It’s Time For a National Energy Policy

This week I am attending the Nemacolin Energy Institute’s 3rd Annual Shale Energy Conference.  NEI is a non-profit organization of which I am pleased to be a founding Board member.  The goal of NEI is to focus attention on and catalyze the creation of a comprehensive national energy policy for our nation.  This conference focuses on the role shale energy can play in helping move our nation toward energy independence.

At this conference we deployed a pre-publication version of a white paper entitled “It’s Time For a National Energy Policy”.  .  Once the final version is available, I will provide a link so you can download a copy to read.

For now, here is a quote from the paper that gives a sense for what it is all about –

“fortunately, with many energy options available, our energy and economic future could be bright, if energy policy permits it, and we don’t fumble the energy ball.  A coherent national energy policy could light the pathway to that future.”

Like the previous two years, this year’s Conference is leaving me optimistic about our future and the opportunity we have to secure our nation through energy independence.  The speakers in today’s sessions were candid and provocative.  I really got a sense of cohesion between the public and private sector speakers on the need for responsible development of our nation’s energy resources.  There was a realistic discussion on the magnitude of the challenge, but a commitment to work together to achieve the goal.

The afternoon sessions kicked off with presentations by the Honorable Scott Nally (Director, Ohio Environmental Protection Agency) and the Honorable Randy Huffman (Cabinet Secretary, West Virginia Department of Environmental Protection).  Both top lined the challenges faced in regulating a complex industry and emphasized the need for cross Agency communication and collaboration.  Anticipate, pre-plan and communicate are three keys for success.  There needs to be a constant focus on identifying what is and what is not working and to eliminate the problems.  They also encouraged the industry to invest in more public education because an informed public is necessary to realize the full business potential of the industry.  Chevron’s commercial was mentioned as one example of what the industry needs to do more of.  I made it a point to check out the commercial and if you haven’t seen it yet, it is worth the time to view.

With intelligent, caring and committed regulators like Scott and Randy, I am very confident appropriate regulations to protect the public and not impede responsible development of our energy resources will be put in place.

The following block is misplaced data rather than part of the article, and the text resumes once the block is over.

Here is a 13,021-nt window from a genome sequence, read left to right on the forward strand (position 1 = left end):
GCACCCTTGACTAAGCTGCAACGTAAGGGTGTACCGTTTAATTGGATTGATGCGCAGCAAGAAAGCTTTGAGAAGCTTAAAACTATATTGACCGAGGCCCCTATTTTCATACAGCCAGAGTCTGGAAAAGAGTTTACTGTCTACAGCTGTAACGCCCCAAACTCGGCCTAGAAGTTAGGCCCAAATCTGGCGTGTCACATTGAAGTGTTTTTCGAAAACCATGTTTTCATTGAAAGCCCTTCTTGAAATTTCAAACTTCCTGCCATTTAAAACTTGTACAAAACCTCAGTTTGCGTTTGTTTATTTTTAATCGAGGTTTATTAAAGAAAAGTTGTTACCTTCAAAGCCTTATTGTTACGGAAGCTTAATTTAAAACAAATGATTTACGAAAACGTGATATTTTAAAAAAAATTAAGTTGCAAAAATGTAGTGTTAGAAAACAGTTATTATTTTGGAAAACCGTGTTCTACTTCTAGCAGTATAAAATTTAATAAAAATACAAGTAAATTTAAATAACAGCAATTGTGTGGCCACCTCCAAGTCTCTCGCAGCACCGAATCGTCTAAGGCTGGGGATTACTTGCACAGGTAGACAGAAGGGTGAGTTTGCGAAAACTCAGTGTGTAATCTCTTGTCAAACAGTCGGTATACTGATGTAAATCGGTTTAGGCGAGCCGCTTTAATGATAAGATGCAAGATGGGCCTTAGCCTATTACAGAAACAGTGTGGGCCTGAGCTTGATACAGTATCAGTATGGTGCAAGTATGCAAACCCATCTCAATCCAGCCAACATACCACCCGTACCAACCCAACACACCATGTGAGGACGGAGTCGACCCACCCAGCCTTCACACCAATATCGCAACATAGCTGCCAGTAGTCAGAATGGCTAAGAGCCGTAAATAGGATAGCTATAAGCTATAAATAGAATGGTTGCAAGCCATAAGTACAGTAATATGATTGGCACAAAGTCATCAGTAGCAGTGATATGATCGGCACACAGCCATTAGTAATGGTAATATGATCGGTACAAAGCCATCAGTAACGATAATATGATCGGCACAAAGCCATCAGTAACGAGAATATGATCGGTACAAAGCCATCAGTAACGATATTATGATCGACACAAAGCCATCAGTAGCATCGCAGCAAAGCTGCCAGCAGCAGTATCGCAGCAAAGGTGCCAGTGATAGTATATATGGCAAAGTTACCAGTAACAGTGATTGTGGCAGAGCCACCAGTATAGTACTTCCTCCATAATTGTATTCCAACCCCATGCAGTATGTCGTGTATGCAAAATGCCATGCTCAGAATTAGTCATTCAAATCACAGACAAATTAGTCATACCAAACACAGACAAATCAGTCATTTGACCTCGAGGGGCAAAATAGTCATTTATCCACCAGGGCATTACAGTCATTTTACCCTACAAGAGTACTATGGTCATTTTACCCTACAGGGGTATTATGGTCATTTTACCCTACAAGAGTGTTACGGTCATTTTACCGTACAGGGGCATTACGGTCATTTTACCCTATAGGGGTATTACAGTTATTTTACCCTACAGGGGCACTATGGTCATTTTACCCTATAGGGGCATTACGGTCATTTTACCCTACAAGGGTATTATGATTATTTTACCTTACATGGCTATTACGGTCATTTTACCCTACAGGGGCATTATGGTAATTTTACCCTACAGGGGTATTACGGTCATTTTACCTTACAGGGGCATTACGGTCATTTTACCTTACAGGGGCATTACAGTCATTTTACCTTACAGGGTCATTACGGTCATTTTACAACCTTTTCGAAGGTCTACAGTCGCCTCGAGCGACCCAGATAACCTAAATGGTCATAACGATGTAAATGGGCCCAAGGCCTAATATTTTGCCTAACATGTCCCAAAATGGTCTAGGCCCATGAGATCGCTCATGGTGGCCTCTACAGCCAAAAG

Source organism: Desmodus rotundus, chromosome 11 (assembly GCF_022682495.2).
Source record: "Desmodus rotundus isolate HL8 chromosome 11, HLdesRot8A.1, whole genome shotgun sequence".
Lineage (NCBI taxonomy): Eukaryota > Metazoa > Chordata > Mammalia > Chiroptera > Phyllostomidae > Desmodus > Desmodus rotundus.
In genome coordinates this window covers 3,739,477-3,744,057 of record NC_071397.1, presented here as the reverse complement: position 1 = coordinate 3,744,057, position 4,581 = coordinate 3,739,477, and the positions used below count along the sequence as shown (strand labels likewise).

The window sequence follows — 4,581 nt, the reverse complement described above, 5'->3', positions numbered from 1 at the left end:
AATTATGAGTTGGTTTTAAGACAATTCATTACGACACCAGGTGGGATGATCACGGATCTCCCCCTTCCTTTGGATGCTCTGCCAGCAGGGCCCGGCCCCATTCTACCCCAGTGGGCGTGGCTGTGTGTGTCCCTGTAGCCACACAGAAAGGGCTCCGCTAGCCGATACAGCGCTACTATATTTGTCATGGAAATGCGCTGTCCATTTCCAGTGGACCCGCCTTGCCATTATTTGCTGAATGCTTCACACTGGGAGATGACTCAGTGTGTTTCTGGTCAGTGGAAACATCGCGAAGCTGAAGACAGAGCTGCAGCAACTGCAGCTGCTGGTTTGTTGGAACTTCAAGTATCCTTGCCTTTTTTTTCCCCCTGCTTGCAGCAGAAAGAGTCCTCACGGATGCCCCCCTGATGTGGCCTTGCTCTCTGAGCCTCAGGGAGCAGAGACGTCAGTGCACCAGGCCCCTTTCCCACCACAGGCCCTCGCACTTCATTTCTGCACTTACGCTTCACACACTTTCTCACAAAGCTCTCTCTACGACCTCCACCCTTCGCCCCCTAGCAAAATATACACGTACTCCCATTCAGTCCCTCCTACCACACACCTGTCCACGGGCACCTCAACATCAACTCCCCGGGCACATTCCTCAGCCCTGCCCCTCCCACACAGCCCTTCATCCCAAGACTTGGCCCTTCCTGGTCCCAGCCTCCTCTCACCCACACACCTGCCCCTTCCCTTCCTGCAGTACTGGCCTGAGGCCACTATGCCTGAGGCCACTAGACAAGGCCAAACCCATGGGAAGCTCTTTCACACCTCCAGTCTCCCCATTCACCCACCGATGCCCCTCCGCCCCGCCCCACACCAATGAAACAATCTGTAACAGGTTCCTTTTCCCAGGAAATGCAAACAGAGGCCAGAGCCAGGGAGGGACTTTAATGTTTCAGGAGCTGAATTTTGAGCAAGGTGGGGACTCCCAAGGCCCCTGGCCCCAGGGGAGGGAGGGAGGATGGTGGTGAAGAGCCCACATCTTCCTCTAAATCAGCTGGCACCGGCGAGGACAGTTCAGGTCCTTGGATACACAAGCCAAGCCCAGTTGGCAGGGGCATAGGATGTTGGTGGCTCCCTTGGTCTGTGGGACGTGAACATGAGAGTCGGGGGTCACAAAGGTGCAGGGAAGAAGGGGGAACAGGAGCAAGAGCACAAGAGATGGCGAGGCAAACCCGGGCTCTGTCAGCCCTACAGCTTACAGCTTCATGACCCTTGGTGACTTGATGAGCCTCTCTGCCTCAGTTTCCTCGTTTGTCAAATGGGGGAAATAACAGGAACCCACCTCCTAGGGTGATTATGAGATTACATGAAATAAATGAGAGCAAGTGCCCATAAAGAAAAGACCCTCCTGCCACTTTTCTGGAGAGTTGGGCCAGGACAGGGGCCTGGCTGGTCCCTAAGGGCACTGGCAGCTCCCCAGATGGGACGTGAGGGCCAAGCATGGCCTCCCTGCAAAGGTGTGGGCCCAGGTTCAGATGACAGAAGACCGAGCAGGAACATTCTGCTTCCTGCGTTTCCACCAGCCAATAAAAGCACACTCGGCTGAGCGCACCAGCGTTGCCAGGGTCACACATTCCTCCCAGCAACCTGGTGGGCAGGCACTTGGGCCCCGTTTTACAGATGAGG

John Somerhalder II (Chairman, President & CEO of AGL Resources Inc.) and Gary Sypolt (CEO, Dominion Energy) spoke about the outlook for energy sector.  They both agreed with independent consultants who predict that by 2020, the market for natural gas could be nearly 30 Tcf.  They suggested we may be reaching a critical tipping point on the use of natural gas in the transportation industry.  Buses, garbage trucks and tractor trailers have a high potential for conversion to natural gas.  The fleet models used by these modes of transportation are perfect to support the use of natural gas without a major infrastructure overhaul.

The PIRA Energy Group publication entitled “The Road to US Energy Independence: The Shale Revolution and It’s Implications For North America’s Energy Markets” promises to be a great read. More and more reports like the USAToday article are suggesting energy independence for America is a real possibility.  And, I for one, am excited about the vision.

Professor Terry Engleder (Professor of Geosciences at Penn State University) shared facts about fracking and the potential for ground water contamination.  He emphasized the importance of prudent regulations and private/public collaboration to ensure responsible development.  I was very impressed with Terry’s focus on data to guide decision making and the need for objectivity.

This was followed by a panel discussion of academic thought leaders – Dr. Jeffery Daniels (Director of Surface Energy Resource Center at The Ohio State University), Dr. Michael Arthur (Professor, Co-Director, Marcellus Center for Outreach at Penn State University), Dr. Timothy Carr (Marshall Miller Professor of Geology, west Virginia University), Dr. Henry Foley (Vice President for Research, Penn State University), and Dr. W. Michael Griffin (Associate Research Professor, Engineering and Public Policy/Tepper School of Business, Carnegie Mellon University).  The panel talked about the opportunity for increased collaboration in research between the industry and academia, and between academic institutions.  they also spoke to the need for collaboration to ensure an adequate supply of skilled labor to fuel the growth of the shale energy industry.

The day ended with a talk by The Honorable Jim Cawley (Lieutenant Governor, Pennsylvania) who discussed the number of jobs created by the shale energy industry, as well as the increase in prosperity and improvement in national security.  He was followed by  Dr. Ronald Sega (Vice President and Enterprise Executive, The Office of Energy & Environment, The Ohio State University), a former astronaut and American hero who spoke about the need to take a systems approach to the responsible development of the shale energy industry.

The day was full of important and inspiring information.  Hopefully I have been able to give you a flavor of the valuable information shared.

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